Work with SOE properties

Properties allow server administrators to modify how an SOE or SOI behaves when enabled on a particular service.

Properties are typically created and initialized as attributes of the @ServerObjectExtProperties annotation during SOE creation time. During SOE development, these properties need to be woven into the SOE’s business logic for them to have any influence on the SOE’s runtime behavior. Post-deployment, as an ArcGIS Server administrator, you can modify values of these properties, thereby influencing execution of your SOE’s business logic.

This topic mainly demonstrates configuring SOE properties. Similar concepts can also be applied to SOI properties, and you can refer to SOI properties for more details.

Create properties using the Eclipse wizard

To demonstrate the use of properties, this section walks you through creating an example REST SOE that has one property and one sub-resource. The value of this property will define the runtime behavior of the sub-resource.

  1. Create a REST SOE called “SimpleRESTSOEWithProperties” using the Eclipse SOE creation wizard. To learn more about creating a REST SOE using the Eclipse SOE creation wizard, see the develop REST SOEs topic.

  2. On the second page of the SOE creation wizard, ensure that the “REST Support” tab is visible, check the “Enable REST Support” check box and add one sub-resource called “layers”. At run time, this sub-resource will return information about all layers in the map service. Click Next.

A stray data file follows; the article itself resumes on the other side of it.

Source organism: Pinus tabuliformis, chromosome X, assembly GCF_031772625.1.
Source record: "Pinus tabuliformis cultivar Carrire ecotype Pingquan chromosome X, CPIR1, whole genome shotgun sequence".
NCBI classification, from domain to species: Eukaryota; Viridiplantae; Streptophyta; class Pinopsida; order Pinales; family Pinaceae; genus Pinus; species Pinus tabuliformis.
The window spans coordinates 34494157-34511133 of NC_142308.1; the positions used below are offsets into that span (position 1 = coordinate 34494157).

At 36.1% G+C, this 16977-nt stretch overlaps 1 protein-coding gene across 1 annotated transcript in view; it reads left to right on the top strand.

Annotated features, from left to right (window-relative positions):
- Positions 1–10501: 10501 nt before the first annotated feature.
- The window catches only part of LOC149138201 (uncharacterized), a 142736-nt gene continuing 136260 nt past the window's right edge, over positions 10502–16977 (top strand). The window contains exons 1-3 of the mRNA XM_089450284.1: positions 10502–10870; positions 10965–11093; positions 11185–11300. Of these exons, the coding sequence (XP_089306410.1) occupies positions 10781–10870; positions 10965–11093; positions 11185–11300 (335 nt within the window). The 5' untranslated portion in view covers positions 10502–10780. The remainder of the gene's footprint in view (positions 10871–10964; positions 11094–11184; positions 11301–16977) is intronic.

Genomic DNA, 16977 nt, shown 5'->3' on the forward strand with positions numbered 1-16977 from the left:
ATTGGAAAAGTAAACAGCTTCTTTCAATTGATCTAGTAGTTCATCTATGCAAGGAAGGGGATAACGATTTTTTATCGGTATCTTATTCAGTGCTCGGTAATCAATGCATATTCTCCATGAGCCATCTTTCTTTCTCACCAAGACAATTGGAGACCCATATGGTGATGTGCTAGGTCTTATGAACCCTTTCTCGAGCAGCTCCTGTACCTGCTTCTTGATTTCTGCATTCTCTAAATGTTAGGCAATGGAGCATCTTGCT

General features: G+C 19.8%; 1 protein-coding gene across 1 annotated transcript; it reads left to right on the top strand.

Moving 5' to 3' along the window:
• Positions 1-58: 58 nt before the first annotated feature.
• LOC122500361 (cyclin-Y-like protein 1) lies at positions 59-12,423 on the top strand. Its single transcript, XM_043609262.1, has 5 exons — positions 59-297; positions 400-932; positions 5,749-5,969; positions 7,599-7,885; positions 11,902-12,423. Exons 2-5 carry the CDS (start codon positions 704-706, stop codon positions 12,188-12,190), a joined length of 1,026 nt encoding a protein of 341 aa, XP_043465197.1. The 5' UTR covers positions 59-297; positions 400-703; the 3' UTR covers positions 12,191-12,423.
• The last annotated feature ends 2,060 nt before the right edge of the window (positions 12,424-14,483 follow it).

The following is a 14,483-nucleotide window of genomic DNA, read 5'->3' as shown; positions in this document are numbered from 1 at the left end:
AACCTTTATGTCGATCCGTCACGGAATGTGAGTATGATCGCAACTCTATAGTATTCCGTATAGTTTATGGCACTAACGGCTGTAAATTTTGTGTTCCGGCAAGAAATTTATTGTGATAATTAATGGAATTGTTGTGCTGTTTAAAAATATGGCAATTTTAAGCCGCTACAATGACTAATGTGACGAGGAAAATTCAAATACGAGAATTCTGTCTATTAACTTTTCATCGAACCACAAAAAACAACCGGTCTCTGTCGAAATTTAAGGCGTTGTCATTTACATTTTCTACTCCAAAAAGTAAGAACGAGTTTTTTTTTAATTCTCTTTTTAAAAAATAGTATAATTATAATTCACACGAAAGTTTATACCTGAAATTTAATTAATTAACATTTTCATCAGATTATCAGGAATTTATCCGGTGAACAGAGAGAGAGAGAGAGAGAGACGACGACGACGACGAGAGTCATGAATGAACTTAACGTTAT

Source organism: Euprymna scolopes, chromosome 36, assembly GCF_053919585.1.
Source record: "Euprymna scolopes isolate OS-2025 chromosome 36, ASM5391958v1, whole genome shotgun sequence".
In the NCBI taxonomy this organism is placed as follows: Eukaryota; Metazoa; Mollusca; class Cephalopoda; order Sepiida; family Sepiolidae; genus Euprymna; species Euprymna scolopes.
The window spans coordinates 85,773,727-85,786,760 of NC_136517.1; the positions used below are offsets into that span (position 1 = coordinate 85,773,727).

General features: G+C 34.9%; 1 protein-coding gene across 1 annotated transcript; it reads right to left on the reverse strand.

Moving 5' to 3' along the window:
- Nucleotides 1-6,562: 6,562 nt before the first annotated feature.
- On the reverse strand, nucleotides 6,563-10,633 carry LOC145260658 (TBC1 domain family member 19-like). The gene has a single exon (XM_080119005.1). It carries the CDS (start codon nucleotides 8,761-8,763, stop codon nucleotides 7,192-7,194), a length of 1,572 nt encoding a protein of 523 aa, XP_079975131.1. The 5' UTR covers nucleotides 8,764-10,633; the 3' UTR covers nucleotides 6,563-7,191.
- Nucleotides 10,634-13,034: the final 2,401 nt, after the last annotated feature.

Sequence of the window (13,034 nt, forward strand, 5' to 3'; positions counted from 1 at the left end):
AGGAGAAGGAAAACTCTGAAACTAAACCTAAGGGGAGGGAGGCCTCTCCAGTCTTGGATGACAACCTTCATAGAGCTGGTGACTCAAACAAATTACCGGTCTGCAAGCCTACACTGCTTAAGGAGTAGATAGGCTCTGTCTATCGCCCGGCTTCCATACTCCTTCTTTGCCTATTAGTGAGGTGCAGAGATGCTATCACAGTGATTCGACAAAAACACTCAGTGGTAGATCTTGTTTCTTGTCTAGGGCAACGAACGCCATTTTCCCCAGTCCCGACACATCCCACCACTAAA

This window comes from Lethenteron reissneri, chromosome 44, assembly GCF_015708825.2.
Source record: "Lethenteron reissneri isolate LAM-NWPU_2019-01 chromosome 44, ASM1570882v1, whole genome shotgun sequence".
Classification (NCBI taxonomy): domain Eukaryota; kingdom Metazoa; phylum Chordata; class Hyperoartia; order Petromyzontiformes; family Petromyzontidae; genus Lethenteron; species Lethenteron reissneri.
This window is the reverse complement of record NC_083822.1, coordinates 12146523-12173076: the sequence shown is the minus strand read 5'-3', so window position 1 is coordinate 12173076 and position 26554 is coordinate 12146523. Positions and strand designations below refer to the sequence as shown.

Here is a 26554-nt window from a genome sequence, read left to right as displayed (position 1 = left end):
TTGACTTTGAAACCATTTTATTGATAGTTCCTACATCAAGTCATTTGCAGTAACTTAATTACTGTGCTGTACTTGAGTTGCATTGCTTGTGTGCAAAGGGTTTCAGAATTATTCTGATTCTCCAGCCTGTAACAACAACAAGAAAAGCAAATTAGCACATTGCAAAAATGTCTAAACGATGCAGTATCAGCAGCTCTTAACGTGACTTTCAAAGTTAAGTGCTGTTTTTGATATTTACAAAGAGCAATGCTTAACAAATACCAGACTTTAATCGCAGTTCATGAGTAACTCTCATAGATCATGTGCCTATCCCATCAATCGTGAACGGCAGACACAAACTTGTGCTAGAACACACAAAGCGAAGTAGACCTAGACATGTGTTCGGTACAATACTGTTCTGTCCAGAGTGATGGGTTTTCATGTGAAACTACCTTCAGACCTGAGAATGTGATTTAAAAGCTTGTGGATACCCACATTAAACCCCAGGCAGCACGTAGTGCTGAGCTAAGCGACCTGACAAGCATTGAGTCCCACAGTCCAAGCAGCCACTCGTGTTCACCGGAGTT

3. Select the “Properties” tab and check the “Add properties” check box. This displays a dialog box to add properties, as follows:

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  4. Click Add to add a property called layerType. Provide a default value “feature”. The value of the layerType property will dictate the type of layer returned by the “layers” sub-resource.

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  5. Click “OK”.

  6. Uncheck the “Customize property page for ArcGIS Server Manager” check box. By unchecking this check box, you indicate that you do not want to create a custom property page for ArcGIS Server Manager. To learn more about such property pages, see the “Creating Custom Property Pages for Manager” topic.

  7. Click "Finish". The wizard will now generate code for SOE based on choices you made in the wizard.

  8. Inspect the Java SOE class called SimpleRESTSOEWithProperties.java. Note that the ServerObjectExtProperties annotation now includes an attribute called properties, which has a name=value pair corresponding to the “layerType” property you created in the Eclipse wizard.

       
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    @ServerObjectExtProperties(displayName = "Simple REST SOE With Properties",
        description = "Simple REST SOE With Properties", properties = {
        "layerType=feature"})
    
  9. Add a global member to the SimpleRESTSOEWithProperties SOE class called “layerType”.

     
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    private String layerType;